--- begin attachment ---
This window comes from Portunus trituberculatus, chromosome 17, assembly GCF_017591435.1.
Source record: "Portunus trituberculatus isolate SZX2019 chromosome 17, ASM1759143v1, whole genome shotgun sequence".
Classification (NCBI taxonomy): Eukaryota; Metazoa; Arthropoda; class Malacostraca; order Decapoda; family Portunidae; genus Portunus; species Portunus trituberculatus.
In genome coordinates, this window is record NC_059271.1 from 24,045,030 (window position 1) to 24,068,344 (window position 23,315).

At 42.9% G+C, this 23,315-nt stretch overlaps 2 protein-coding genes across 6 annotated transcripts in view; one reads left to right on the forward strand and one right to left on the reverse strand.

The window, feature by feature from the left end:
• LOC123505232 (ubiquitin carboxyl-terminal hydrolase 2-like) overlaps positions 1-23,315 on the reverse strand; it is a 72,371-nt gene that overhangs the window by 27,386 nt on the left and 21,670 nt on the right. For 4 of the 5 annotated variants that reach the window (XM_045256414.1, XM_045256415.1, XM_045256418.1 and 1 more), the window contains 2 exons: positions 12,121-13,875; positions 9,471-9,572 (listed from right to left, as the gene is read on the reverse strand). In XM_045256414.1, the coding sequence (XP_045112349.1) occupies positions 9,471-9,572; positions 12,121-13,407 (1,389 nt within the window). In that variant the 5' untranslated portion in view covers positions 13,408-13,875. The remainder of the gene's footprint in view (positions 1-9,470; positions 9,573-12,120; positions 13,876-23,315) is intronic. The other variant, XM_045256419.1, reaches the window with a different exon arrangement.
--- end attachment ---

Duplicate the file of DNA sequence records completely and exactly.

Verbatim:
This window comes from Portunus trituberculatus, chromosome 17, assembly GCF_017591435.1.
Source record: "Portunus trituberculatus isolate SZX2019 chromosome 17, ASM1759143v1, whole genome shotgun sequence".
Classification (NCBI taxonomy): Eukaryota; Metazoa; Arthropoda; class Malacostraca; order Decapoda; family Portunidae; genus Portunus; species Portunus trituberculatus.
In genome coordinates, this window is record NC_059271.1 from 24,045,030 (window position 1) to 24,068,344 (window position 23,315).

At 42.9% G+C, this 23,315-nt stretch overlaps 2 protein-coding genes across 6 annotated transcripts in view; one reads left to right on the forward strand and one right to left on the reverse strand.

The window, feature by feature from the left end:
• LOC123505232 (ubiquitin carboxyl-terminal hydrolase 2-like) overlaps positions 1-23,315 on the reverse strand; it is a 72,371-nt gene that overhangs the window by 27,386 nt on the left and 21,670 nt on the right. For 4 of the 5 annotated variants that reach the window (XM_045256414.1, XM_045256415.1, XM_045256418.1 and 1 more), the window contains 2 exons: positions 12,121-13,875; positions 9,471-9,572 (listed from right to left, as the gene is read on the reverse strand). In XM_045256414.1, the coding sequence (XP_045112349.1) occupies positions 9,471-9,572; positions 12,121-13,407 (1,389 nt within the window). In that variant the 5' untranslated portion in view covers positions 13,408-13,875. The remainder of the gene's footprint in view (positions 1-9,470; positions 9,573-12,120; positions 13,876-23,315) is intronic. The other variant, XM_045256419.1, reaches the window with a different exon arrangement.